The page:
I worked on an OSS browser based MMOG in the late 1990's up until 2003 when someone compromised the OpenBSD server it was being hosted on. As many people who play to win the game, there are more who pride themselves on beating the system. And folks take these games way too seriously.

    Not only do you have to keep up with security with your programming, you have to keep on top of your system security. Being a good programmer is almost secondary to being a good systems admin as I learned. That means subscribing and reading all the US-CERT warnings that come out, updated to the latest version of PHP/MySQL as security patches are released, and paying attention to any subsystem/process that is running on the server as well making sure that DNS/BIND, Apache, and anything else running is also up to date.

    When my system was compromised, it was one of the other system utilities that was the angle of attack. Something I didn't even bother to notice at the time. Not the game or any of the core software that was being used. After 3 years of constantly battling the people trying to beat the system, the 20 - 30 hours of my free time it was taking to manage it wasn't worth the modest revenue coming in so I put the code up on sourceforge and walked away.

  • by PatPending (953482) on Sunday June 27, 2010 @02:17PM (#32710080)

    For a start, consider using LIDS [lids.org]

    (The name is a misnomer because it prevents alteration of protected components (even as root).)

  • by TSHTF (953742) on Sunday June 27, 2010 @02:55PM (#32710298) Homepage
    I highly recommend you read the announcing security vulnerabilities [producingoss.com] section of Producing Open Source Software [producingoss.com] book. You'll probably want to read the whole thing, however!
  • by twistah (194990) on Sunday June 27, 2010 @02:56PM (#32710312)

    You got me before my morning (afternoon) coffee so here are some haphazard thoughts:

    1) You're writing a PHP/MySQL app. It doesn't matter if it's a game or the next big social networking site. There are holes common to all web apps (check out the OWASP Top 10 [owasp.org]). There are also holes common in PHP code, such as remote file inclusion. There are things you can do wrong with JavaScript. Learn about them, learn about how to prevent them and write your code accordingly. Security should be part of development, not something you tack on afterward. This means using good coding convention (i.e using parametrized queries instead of concatenation, always encoding output, etc) and ensuring that any design decision you make does not compromise the security of your application. Make sure security is multi-layered as well. For example, even if you think your app is 100% free of SQL injection (wrong assumption!), you still need to make sure you've properly hashed user passwords in the database in case they're exposed. (Side note: please don't use MD5 for this; look into bcrypt, or at least many rounds of SHA-256 or such.)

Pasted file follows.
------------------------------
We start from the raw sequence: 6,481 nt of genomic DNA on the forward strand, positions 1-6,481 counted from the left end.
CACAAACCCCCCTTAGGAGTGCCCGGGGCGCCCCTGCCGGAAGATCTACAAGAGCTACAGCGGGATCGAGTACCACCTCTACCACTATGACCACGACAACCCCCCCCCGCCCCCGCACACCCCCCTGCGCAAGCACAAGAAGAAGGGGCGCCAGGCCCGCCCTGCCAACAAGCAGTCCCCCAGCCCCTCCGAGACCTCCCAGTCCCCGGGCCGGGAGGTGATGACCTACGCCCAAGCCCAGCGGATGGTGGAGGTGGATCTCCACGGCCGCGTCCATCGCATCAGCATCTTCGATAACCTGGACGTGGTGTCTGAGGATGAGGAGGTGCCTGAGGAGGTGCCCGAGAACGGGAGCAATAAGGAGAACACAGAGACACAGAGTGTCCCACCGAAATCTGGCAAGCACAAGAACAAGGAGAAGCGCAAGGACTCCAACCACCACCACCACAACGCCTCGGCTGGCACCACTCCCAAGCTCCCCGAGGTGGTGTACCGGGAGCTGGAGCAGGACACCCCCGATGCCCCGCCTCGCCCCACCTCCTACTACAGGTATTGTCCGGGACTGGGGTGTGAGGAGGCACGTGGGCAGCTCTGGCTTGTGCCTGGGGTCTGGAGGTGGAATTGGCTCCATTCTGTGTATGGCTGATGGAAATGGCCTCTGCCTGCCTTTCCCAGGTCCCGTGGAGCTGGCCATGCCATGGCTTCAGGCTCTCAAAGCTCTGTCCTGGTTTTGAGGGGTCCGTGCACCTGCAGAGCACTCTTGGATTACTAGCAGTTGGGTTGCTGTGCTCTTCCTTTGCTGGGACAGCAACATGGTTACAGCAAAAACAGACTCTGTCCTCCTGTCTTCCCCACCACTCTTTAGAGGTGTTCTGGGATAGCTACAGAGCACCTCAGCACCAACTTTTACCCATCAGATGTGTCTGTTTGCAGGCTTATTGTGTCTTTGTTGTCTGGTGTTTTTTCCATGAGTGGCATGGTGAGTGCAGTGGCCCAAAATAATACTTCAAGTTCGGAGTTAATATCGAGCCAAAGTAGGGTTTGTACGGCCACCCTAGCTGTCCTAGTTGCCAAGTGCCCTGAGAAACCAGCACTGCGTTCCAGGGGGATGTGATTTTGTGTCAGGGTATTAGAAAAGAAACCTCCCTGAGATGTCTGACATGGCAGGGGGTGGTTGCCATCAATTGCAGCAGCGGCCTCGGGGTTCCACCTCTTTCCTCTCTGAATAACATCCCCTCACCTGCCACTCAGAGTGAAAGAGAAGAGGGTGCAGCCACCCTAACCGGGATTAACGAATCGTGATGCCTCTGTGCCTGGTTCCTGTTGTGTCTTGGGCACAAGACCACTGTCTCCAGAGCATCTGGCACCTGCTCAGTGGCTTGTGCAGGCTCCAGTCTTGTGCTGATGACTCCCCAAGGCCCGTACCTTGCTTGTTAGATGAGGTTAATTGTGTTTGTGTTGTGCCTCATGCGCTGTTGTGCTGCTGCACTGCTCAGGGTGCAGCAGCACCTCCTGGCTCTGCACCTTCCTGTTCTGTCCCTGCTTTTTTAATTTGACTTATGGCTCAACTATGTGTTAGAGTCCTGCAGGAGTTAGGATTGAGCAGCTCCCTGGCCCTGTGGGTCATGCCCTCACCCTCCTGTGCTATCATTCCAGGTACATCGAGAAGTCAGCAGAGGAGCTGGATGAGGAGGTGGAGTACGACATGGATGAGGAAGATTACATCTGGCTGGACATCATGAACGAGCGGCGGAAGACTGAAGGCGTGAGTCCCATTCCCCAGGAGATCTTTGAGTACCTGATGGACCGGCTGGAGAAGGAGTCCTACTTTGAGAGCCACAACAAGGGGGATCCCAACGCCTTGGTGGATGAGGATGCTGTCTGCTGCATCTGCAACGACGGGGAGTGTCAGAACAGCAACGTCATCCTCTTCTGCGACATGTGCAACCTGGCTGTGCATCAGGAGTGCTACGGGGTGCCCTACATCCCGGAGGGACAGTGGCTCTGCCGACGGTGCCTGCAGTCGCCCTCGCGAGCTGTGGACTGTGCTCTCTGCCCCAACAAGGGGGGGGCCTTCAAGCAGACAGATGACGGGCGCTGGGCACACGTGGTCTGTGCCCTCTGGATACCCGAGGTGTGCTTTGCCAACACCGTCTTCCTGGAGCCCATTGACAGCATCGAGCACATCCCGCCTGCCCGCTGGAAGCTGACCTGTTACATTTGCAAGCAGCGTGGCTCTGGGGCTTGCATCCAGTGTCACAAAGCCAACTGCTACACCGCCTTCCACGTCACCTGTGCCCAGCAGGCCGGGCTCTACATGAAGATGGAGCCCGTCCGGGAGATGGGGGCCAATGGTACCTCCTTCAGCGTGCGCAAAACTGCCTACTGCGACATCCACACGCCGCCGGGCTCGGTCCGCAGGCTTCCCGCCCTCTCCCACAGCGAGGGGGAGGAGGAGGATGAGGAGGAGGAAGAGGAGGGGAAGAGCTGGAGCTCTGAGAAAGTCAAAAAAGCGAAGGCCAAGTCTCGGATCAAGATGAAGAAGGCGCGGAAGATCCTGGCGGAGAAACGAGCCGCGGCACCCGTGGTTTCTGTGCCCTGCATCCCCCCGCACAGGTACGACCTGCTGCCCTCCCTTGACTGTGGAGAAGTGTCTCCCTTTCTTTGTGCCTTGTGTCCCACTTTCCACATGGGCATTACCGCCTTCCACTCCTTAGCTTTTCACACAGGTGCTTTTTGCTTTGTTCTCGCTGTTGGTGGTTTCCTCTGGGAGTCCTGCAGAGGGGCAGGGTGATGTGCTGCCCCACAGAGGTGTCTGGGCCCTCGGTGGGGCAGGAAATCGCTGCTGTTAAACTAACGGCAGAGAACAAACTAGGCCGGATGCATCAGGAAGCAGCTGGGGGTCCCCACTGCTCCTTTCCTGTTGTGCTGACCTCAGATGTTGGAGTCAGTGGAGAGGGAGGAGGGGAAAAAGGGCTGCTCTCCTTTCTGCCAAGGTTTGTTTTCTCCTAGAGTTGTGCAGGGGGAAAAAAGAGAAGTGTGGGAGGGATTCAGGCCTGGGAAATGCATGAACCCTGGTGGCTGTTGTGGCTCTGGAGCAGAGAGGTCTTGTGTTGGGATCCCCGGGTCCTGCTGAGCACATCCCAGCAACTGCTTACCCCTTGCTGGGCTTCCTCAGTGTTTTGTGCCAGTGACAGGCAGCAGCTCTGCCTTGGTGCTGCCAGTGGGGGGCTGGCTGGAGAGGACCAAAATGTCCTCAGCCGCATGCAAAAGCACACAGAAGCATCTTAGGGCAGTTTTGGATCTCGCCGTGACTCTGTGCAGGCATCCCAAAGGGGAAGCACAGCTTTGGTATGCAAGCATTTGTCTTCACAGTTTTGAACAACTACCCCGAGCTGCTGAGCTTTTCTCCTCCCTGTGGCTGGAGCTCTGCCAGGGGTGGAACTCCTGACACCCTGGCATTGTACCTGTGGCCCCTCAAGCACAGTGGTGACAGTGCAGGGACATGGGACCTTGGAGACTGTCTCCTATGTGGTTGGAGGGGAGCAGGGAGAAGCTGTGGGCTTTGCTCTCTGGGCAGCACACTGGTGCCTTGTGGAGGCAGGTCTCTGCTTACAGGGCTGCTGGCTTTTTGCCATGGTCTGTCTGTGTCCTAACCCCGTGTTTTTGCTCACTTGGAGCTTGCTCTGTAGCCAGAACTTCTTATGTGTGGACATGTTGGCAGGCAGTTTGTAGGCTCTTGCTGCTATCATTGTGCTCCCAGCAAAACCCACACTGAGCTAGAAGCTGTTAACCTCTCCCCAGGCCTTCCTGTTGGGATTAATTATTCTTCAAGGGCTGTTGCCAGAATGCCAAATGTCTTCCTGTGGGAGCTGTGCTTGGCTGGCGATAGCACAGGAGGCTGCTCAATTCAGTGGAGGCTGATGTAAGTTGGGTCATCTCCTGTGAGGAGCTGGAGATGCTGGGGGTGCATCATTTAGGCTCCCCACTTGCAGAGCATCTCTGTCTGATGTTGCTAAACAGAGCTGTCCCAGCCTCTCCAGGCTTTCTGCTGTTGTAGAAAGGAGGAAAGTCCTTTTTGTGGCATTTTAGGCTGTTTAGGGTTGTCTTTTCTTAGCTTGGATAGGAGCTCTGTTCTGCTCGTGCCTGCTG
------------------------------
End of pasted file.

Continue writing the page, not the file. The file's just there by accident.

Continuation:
2) Harden your environment. No amount of hardening will stop all attacks, but it may help mitigate their impact, and if you're lucky, it may thwart some script kiddies or automated scripts. Running PHP? Harden the crap out of your php.ini (magic_quotes_gpc, turn off fopen() for URLs, etc). Think about installing the Suhosin patch [hardened-php.net]. Just don't get complacent; there are ways around all these protections and they are not a substitute for secure code! You may also consider a web-app firewall (WAF), in the vein of mod_security, but don't fully rely on these either. If you're publishing code for others to use, don't ever count on your users to implement these same protections in their environment.

    3) Web app scanners can help, especially if you're a novice with security, but once again, they will not catch everything (probably not even a lot of things.) There's skipfish, NetSparker and free versions of some of the more commercial scanners.

    4) I know your question was whether to publish your code. I say "Yes", but this is a personal opinion -- I just happen to think it will give security dudes more of a chance to audit your code, and attackers will find your vulnerabilities anyway, through poking at your app and fuzzing even if nothing is published.

    I hope that helps a little!

    • Re: (Score:2, Informative)

      by Daem0nX (718135)
      For encryption check out http://phpseclib.sourceforge.net/ [sourceforge.net]
      "LGPL-licensed pure-PHP implementations of an arbitrary-precision integer arithmetic library, fully PKCS#1 (v2.1) compliant RSA, DES, 3DES, RC4, Rijndael, AES, SSH-1, SSH-2, and SFTP."
      Great to have if you're not sure others will have mcrypt or other options installed on their server.
    • If you decide to go the route and publish your code, you could at least make an effort to set up the infrastructure to handle bug reports and issue reports from those who discover vulnerabilities. As long as you are proactive in following up any reports, people filing security-related bug reports will feel that they are being listened to, and won't be discouraged from reporting again. Because you want to use a MIT licence, there are plenty of free open-source hosting solutions who will be happy to host your